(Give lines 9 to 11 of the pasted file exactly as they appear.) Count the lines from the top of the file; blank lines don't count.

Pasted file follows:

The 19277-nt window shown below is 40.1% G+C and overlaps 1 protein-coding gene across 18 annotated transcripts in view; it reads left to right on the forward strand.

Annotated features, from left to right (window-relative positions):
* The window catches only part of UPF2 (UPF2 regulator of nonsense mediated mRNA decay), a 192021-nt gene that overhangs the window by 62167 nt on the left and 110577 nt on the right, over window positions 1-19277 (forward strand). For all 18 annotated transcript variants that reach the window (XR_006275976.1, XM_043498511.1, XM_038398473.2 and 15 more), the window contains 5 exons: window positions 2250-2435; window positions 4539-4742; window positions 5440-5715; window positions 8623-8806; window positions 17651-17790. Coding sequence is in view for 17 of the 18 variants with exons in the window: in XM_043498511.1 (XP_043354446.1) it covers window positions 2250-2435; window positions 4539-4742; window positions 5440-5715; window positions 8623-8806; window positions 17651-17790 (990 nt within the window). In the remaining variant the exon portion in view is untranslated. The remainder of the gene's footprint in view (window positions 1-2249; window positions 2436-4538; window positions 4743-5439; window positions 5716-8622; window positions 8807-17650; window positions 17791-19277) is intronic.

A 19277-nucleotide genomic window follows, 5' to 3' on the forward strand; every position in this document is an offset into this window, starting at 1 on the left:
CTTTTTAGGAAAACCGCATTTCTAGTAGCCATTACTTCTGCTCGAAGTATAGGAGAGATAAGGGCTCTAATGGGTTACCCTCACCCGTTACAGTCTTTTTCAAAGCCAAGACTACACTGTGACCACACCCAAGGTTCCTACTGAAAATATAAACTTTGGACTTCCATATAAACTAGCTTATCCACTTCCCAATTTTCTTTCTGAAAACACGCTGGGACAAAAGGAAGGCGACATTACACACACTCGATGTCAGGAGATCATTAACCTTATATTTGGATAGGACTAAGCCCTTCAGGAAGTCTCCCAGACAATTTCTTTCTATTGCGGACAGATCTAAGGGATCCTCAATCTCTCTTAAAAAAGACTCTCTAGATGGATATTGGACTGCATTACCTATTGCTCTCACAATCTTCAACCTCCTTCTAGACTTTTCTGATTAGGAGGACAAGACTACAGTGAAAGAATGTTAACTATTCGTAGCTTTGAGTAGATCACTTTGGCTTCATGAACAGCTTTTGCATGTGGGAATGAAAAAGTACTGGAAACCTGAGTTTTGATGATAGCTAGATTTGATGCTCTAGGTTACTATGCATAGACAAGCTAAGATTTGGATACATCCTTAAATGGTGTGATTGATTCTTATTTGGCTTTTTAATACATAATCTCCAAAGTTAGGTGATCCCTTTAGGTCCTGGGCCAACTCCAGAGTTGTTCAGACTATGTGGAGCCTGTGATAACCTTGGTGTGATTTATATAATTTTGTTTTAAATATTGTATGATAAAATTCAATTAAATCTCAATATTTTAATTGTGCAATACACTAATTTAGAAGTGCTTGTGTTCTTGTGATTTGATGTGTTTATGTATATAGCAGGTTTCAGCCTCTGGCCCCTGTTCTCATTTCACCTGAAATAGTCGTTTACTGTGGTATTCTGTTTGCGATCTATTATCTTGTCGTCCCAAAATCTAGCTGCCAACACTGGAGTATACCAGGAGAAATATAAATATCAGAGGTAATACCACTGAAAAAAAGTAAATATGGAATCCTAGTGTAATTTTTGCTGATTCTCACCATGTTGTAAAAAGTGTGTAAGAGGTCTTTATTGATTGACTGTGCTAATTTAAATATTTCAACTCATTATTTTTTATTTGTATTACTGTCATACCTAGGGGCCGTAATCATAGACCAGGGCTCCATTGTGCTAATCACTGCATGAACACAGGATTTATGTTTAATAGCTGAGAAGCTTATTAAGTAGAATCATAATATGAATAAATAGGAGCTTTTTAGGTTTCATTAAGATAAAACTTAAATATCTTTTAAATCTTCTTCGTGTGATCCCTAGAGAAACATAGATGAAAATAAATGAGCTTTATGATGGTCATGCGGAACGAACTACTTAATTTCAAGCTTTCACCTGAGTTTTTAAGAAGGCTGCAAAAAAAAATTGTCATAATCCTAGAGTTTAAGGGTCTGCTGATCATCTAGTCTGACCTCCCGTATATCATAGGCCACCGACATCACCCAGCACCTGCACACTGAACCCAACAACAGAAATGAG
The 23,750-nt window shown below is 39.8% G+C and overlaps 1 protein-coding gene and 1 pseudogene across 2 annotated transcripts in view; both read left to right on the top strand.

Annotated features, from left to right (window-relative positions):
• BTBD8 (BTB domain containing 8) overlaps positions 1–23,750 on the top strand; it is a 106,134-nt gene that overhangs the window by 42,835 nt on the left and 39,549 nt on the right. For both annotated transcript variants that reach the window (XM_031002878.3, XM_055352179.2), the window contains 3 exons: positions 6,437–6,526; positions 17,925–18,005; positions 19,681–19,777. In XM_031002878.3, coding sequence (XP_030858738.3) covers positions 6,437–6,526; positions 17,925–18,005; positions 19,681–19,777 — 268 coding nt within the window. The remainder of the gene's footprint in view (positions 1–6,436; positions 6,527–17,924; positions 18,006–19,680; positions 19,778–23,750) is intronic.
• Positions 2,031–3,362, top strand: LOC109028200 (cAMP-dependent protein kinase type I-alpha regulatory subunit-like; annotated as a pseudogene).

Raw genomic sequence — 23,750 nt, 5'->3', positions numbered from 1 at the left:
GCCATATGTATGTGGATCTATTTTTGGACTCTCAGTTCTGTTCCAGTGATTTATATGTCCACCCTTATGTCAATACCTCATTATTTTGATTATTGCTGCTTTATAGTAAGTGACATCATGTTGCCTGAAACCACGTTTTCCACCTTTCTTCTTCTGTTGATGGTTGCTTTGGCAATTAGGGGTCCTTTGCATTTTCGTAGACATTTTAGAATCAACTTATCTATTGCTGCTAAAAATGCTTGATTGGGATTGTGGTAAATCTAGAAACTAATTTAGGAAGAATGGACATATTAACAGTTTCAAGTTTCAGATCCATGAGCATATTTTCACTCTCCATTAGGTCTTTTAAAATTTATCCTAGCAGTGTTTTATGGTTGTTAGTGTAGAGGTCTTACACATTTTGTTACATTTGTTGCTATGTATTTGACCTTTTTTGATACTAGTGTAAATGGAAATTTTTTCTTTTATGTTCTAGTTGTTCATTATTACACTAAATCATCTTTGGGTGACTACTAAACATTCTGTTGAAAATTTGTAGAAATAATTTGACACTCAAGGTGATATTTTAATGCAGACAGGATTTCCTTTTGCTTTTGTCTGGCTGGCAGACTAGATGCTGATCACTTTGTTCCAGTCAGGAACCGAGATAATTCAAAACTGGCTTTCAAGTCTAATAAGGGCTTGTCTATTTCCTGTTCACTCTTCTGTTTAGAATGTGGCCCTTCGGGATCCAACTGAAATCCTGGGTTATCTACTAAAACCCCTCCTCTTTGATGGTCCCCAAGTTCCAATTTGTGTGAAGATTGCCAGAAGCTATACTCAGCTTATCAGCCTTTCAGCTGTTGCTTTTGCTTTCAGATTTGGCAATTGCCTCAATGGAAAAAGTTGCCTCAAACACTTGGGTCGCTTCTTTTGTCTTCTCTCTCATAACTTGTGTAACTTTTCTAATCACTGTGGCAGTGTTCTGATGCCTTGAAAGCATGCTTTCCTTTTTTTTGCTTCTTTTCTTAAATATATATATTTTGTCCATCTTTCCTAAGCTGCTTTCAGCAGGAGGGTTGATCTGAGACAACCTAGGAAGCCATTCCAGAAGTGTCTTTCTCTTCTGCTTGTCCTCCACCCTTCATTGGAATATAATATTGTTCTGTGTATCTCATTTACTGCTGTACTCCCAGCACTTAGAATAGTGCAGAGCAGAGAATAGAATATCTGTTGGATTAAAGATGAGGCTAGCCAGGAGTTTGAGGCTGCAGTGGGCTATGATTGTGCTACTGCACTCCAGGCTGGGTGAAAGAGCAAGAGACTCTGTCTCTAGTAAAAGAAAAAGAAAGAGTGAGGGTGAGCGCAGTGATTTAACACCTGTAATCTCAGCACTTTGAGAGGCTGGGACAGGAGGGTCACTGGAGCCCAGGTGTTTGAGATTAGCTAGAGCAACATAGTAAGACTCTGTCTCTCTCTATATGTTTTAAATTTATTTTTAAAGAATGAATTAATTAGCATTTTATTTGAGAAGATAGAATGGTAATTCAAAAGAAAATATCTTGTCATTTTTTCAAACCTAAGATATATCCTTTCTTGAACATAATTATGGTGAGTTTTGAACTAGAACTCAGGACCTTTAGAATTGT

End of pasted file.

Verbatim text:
• Positions 2,031–3,362, top strand: LOC109028200 (cAMP-dependent protein kinase type I-alpha regulatory subunit-like; annotated as a pseudogene).

Raw genomic sequence — 23,750 nt, 5'->3', positions numbered from 1 at the left:
GCCATATGTATGTGGATCTATTTTTGGACTCTCAGTTCTGTTCCAGTGATTTATATGTCCACCCTTATGTCAATACCTCATTATTTTGATTATTGCTGCTTTATAGTAAGTGACATCATGTTGCCTGAAACCACGTTTTCCACCTTTCTTCTTCTGTTGATGGTTGCTTTGGCAATTAGGGGTCCTTTGCATTTTCGTAGACATTTTAGAATCAACTTATCTATTGCTGCTAAAAATGCTTGATTGGGATTGTGGTAAATCTAGAAACTAATTTAGGAAGAATGGACATATTAACAGTTTCAAGTTTCAGATCCATGAGCATATTTTCACTCTCCATTAGGTCTTTTAAAATTTATCCTAGCAGTGTTTTATGGTTGTTAGTGTAGAGGTCTTACACATTTTGTTACATTTGTTGCTATGTATTTGACCTTTTTTGATACTAGTGTAAATGGAAATTTTTTCTTTTATGTTCTAGTTGTTCATTATTACACTAAATCATCTTTGGGTGACTACTAAACATTCTGTTGAAAATTTGTAGAAATAATTTGACACTCAAGGTGATATTTTAATGCAGACAGGATTTCCTTTTGCTTTTGTCTGGCTGGCAGACTAGATGCTGATCACTTTGTTCCAGTCAGGAACCGAGATAATTCAAAACTGGCTTTCAAGTCTAATAAGGGCTTGTCTATTTCCTGTTCACTCTTCTGTTTAGAATGTGGCCCTTCGGGATCCAACTGAAATCCTGGGTTATCTACTAAAACCCCTCCTCTTTGATGGTCCCCAAGTTCCAATTTGTGTGAAGATTGCCAGAAGCTATACTCAGCTTATCAGCCTTTCAGCTGTTGCTTTTGCTTTCAGATTTGGCAATTGCCTCAATGGAAAAAGTTGCCTCAAACACTTGGGTCGCTTCTTTTGTCTTCTCTCTCATAACTTGTGTAACTTTTCTAATCACTGTGGCAGTGTTCTGATGCCTTGAAAGCATGCTTTCCTTTTTTTTGCTTCTTTTCTTAAATATATATATTTTGTCCATCTTTCCTAAGCTGCTTTCAGCAGGAGGGTTGATCTGAGACAACCTAGGAAGCCATTCCAGAAGTGTCTTTCTCTTCTGCTTGTCCTCCACCCTTCATTGGAATATAATATTGTTCTGTGTATCTCATTTACTGCTGTACTCCCAGCACTTAGAATAGTGCAGAGCAGAGAATAGAATATCTGTTGGATTAAAGATGAGGCTAGCCAGGAGTTTGAGGCTGCAGTGGGCTATGATTGTGCTACTGCACTCCAGGCTGGGTGAAAGAGCAAGAGACTCTGTCTCTAGTAAAAGAAAAAGAAAGAGTGAGGGTGAGCGCAGTGATTTAACACCTGTAATCTCAGCACTTTGAGAGGCTGGGACAGGAGGGTCACTGGAGCCCAGGTGTTTGAGATTAGCTAGAGCAACATAGTAAGACTCTGTCTCTCTCTATATGTTTTAAATTTATTTTTAAAGAATGAATTAATTAGCATTTTATTTGAGAAGATAGAATGGTAATTCAAAAGAAAATATCTTGTCATTTTTTCAAACCTAAGATATATCCTTTCTTGAACATAATTATGGTGAGTTTTGAACTAGAACTCAGGACCTTTAGAATTGT